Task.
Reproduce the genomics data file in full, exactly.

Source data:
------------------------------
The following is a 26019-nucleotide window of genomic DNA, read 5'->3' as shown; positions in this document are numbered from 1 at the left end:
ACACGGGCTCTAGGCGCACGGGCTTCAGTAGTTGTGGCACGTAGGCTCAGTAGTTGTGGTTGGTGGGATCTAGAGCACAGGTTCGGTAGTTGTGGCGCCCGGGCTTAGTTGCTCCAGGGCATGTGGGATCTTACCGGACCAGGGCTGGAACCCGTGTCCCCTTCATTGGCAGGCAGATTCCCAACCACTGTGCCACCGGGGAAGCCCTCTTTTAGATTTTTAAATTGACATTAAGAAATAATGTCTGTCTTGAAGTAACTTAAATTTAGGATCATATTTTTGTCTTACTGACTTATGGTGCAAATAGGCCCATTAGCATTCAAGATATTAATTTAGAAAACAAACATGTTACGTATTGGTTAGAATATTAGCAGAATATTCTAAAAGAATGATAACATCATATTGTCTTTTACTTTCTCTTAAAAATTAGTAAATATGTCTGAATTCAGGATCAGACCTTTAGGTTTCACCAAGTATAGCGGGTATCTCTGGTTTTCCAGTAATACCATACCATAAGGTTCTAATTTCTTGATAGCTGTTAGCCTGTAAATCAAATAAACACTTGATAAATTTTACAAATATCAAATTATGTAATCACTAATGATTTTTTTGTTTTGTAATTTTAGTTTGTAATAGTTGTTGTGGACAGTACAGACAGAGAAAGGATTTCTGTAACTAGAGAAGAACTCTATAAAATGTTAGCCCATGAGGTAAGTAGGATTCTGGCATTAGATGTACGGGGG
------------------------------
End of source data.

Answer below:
The following is a 26019-nucleotide window of genomic DNA, read 5'->3' as shown; positions in this document are numbered from 1 at the left end:
ACACGGGCTCTAGGCGCACGGGCTTCAGTAGTTGTGGCACGTAGGCTCAGTAGTTGTGGTTGGTGGGATCTAGAGCACAGGTTCGGTAGTTGTGGCGCCCGGGCTTAGTTGCTCCAGGGCATGTGGGATCTTACCGGACCAGGGCTGGAACCCGTGTCCCCTTCATTGGCAGGCAGATTCCCAACCACTGTGCCACCGGGGAAGCCCTCTTTTAGATTTTTAAATTGACATTAAGAAATAATGTCTGTCTTGAAGTAACTTAAATTTAGGATCATATTTTTGTCTTACTGACTTATGGTGCAAATAGGCCCATTAGCATTCAAGATATTAATTTAGAAAACAAACATGTTACGTATTGGTTAGAATATTAGCAGAATATTCTAAAAGAATGATAACATCATATTGTCTTTTACTTTCTCTTAAAAATTAGTAAATATGTCTGAATTCAGGATCAGACCTTTAGGTTTCACCAAGTATAGCGGGTATCTCTGGTTTTCCAGTAATACCATACCATAAGGTTCTAATTTCTTGATAGCTGTTAGCCTGTAAATCAAATAAACACTTGATAAATTTTACAAATATCAAATTATGTAATCACTAATGATTTTTTTGTTTTGTAATTTTAGTTTGTAATAGTTGTTGTGGACAGTACAGACAGAGAAAGGATTTCTGTAACTAGAGAAGAACTCTATAAAATGTTAGCCCATGAGGTAAGTAGGATTCTGGCATTAGATGTACGGGGG